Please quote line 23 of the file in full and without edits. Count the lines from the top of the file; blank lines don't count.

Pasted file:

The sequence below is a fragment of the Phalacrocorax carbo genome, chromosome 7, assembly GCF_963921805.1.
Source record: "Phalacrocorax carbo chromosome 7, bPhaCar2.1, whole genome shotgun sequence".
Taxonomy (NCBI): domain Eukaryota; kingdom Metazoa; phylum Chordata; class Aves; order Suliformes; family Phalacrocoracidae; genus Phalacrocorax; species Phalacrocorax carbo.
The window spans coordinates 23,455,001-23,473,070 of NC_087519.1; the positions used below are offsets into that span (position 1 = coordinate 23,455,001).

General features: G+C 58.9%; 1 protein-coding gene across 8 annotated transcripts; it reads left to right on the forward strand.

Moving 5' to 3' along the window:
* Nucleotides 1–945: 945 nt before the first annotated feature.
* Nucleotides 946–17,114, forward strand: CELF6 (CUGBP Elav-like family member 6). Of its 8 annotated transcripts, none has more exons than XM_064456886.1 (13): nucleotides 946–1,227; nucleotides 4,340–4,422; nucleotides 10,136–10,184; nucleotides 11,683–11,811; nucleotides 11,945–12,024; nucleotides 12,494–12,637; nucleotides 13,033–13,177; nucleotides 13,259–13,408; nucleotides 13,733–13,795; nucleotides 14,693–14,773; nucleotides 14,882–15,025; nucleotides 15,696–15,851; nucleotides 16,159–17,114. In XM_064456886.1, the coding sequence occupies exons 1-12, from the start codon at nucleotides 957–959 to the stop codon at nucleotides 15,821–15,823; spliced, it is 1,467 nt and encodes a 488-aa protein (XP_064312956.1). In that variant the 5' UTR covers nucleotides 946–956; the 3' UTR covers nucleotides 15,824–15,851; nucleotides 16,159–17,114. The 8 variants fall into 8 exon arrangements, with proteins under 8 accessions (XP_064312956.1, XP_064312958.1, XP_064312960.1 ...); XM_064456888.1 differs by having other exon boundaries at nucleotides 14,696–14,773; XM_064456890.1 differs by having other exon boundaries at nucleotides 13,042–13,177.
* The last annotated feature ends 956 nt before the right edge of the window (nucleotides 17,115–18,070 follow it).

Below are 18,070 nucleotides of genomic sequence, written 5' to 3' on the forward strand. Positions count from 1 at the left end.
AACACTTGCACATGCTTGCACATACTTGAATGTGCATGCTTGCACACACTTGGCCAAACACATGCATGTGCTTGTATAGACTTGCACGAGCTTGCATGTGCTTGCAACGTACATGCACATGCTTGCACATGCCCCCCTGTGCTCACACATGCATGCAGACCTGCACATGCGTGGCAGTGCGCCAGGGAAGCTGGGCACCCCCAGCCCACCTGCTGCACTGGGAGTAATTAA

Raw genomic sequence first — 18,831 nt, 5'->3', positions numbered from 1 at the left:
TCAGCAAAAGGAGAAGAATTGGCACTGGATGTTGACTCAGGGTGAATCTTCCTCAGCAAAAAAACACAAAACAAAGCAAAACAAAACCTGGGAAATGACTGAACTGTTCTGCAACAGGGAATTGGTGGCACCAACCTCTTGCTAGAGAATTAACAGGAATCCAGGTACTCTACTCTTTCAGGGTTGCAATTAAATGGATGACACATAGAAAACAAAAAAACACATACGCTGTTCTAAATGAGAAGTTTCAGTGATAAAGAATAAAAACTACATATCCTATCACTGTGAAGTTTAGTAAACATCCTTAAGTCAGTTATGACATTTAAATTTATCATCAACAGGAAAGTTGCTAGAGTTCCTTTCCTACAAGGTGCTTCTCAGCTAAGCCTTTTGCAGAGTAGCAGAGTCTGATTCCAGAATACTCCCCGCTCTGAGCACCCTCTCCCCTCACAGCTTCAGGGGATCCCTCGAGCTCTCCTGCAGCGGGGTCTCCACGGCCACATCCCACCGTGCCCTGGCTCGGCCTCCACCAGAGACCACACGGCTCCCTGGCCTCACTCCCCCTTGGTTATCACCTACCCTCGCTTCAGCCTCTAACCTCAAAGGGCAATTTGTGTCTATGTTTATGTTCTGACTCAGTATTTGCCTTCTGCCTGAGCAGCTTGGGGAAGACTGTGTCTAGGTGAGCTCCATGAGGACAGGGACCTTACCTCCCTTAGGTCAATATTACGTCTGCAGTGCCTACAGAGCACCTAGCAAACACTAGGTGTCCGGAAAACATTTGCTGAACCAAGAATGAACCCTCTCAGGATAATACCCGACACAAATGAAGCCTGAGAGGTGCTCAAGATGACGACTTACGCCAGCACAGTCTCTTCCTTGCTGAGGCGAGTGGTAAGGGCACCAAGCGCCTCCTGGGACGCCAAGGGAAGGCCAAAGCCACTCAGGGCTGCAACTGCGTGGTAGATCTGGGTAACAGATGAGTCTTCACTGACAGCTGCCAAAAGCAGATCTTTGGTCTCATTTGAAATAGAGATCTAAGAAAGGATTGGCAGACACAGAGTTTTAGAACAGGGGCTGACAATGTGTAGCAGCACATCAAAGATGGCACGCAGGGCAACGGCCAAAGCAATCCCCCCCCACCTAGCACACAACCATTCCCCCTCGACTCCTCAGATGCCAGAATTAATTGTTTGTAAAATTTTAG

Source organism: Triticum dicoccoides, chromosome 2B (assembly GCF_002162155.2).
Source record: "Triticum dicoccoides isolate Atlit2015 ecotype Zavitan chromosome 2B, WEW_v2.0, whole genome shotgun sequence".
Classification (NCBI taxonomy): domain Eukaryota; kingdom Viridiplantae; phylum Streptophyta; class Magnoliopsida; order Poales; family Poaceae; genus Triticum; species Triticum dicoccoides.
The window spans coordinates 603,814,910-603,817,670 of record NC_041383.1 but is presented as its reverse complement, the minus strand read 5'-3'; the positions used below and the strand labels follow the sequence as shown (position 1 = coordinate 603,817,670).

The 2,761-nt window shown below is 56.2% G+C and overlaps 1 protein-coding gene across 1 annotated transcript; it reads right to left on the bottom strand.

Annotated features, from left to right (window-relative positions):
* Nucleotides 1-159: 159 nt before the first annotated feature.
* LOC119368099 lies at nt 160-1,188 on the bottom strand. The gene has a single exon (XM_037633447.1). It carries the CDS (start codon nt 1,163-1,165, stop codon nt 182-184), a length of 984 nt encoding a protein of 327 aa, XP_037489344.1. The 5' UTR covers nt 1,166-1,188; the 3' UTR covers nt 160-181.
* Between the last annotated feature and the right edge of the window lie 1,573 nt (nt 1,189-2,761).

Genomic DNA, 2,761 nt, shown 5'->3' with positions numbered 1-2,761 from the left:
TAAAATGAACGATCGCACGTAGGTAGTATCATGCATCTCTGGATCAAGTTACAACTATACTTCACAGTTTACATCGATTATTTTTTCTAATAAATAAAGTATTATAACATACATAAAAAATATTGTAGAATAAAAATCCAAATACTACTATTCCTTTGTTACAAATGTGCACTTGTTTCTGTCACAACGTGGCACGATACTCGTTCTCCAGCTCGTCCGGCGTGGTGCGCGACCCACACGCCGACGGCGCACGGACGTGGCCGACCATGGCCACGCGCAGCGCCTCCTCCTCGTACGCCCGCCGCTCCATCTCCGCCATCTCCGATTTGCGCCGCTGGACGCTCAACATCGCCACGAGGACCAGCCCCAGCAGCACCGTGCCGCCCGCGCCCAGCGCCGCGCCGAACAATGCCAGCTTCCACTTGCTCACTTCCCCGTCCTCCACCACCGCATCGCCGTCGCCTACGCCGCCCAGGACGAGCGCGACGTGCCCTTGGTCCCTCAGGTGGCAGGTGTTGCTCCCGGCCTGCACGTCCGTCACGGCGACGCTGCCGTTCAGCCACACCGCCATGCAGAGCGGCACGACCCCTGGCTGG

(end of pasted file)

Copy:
Genomic DNA, 2,761 nt, shown 5'->3' with positions numbered 1-2,761 from the left: